• Mr Socrates, as ever, is hopelessly out of his depth. It would have been wiser if he had read the paper before criticizing it. It is not we but official climate science that has misappropriated an equation from process engineering that does not apply to the climate. It is nevertheless appropriate for us to draw attention to the fact that the climate has remained near-perfectly thermostatic for almost a million years and that, therefore, a loop gain much above the process engineers’ upper bound is implausible in the real climate. Read and then think before commenting.

• Electronic circuits and ‘nature’ frequently obey equations of the same form and therefore obey the same mathematical rules. The assumption that g < .0.1 is indeed invalid, it is not a requirement for stability.
An electronic circuit, such as the Wien bridge oscillator, has both a positive feedback loop and a negative feedback loop with delay, for stability the requirement is that the net gain be less than 1.0, if greater than 1.0 then oscillation occurs. Jeff Hasty has designed a biological oscillator based on the same principles: "Here we describe an engineered genetic oscillator in Escherichia coli that is fast, robust and persistent, with tunable oscillatory periods as fast as 13 min. The oscillator was designed using a previously modeled network architecture comprising linked positive and negative feedback loops.”

Jesse Stricker, Scott Cookson, Matthew R. Bennett, William H. Mather, Lev S. Tsimring &
Jeff Hasty, Nature 456, 516-519(27 November 2008)

• Johanus says:

Socks: “Nature is not an electronic circuit.”
Nature is full of electronic, thermodynamic, and mechanical systems. Many of these share the same mathematical forms and variables. The variables can be viewed as analogs, which do not necessarily denote entities and phenomena in each system, but otherwise share identical mathematical properties:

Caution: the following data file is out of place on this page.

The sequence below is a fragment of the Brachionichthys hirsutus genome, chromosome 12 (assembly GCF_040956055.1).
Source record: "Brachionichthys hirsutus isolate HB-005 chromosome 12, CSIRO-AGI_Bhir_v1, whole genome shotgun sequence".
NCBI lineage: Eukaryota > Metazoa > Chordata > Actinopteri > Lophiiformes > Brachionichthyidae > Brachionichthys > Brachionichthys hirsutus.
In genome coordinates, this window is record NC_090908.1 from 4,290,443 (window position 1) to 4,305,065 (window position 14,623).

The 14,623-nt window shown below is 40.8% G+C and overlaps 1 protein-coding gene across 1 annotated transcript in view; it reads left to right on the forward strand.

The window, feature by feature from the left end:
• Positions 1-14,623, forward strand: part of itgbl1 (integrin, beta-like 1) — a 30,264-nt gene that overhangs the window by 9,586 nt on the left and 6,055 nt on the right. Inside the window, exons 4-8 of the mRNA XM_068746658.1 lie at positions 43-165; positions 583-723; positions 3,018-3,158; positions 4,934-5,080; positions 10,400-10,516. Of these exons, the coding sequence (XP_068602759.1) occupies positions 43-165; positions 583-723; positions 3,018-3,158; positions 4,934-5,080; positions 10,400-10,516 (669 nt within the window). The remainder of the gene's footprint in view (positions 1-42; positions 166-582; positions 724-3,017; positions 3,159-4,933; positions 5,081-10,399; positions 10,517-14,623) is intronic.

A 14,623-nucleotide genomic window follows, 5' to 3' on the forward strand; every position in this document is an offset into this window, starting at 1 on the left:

http://lpsa.swarthmore.edu/Analogs/ElectricalMechanicalAnalogs.html

We often say “Nature ‘obeys’ such-and-such Model”. But we have no way of knowing that as absolute truth. What we really mean is “we believe, with some confidence, that phenomenon X, which is observed in Nature, obeys such-and-such Model”.

Mathematical models are not part of nature, but are merely symbolic relationships elaborated in our minds (i.e. man-made) to help us understand and explain nature. All models tend to be wrong (G. Box), but some are useful.

One of the most useful model equations, used to describe natural systems, is the Laplace/Poisson equation: div(grad(X))=f, where X can be a scalar (e.g. electrical potential, temperature or density) or a vector (e.g. electric field, heat flow or diffusion flux) and where f denotes some kind of source, possibly nothing, or perhaps an electrical charge density, heat source or fluid source.

The solutions of Laplace’s equation are the harmonic functions, which are important in many fields of science, notably the fields of electromagnetism, astronomy, and fluid dynamics, because they can be used to accurately describe the behavior of electric, gravitational, and fluid potentials. In the study of heat conduction, the Laplace equation is the steady-state heat equation.
https://en.wikipedia.org/wiki/Laplace%27s_equation

So, it would be incorrect, IMHO, to state that “Nature obeys Bode’s Law”, but this law may be useful as an abstract model to better understand or explain natural feedback systems. Useful even if it ultimately some other other model explains it better, because we learn. Even from models which fail to explain nature perfectly.

• Johanas
So, it would be incorrect, IMHO, to state that “Nature obeys Bode’s Law”, but this law may be useful as an abstract model to better understand or explain natural feedback systems. Useful even if it ultimately some other other model explains it better, because we learn. Even from models which fail to explain nature perfectly.

Far better, actually, to say “Bode’s Law describes how Nature theoretically would behave in a mathematically perfect universe, if Nature followed all of perfect theoretical assumptions in physics.”

(Aside: … why are we allowed to capitalize and personify (and deify) Nature’s random actions as they follow the Three Laws of Thermodynamics, but cannot mention an Intelligent Designer? ..)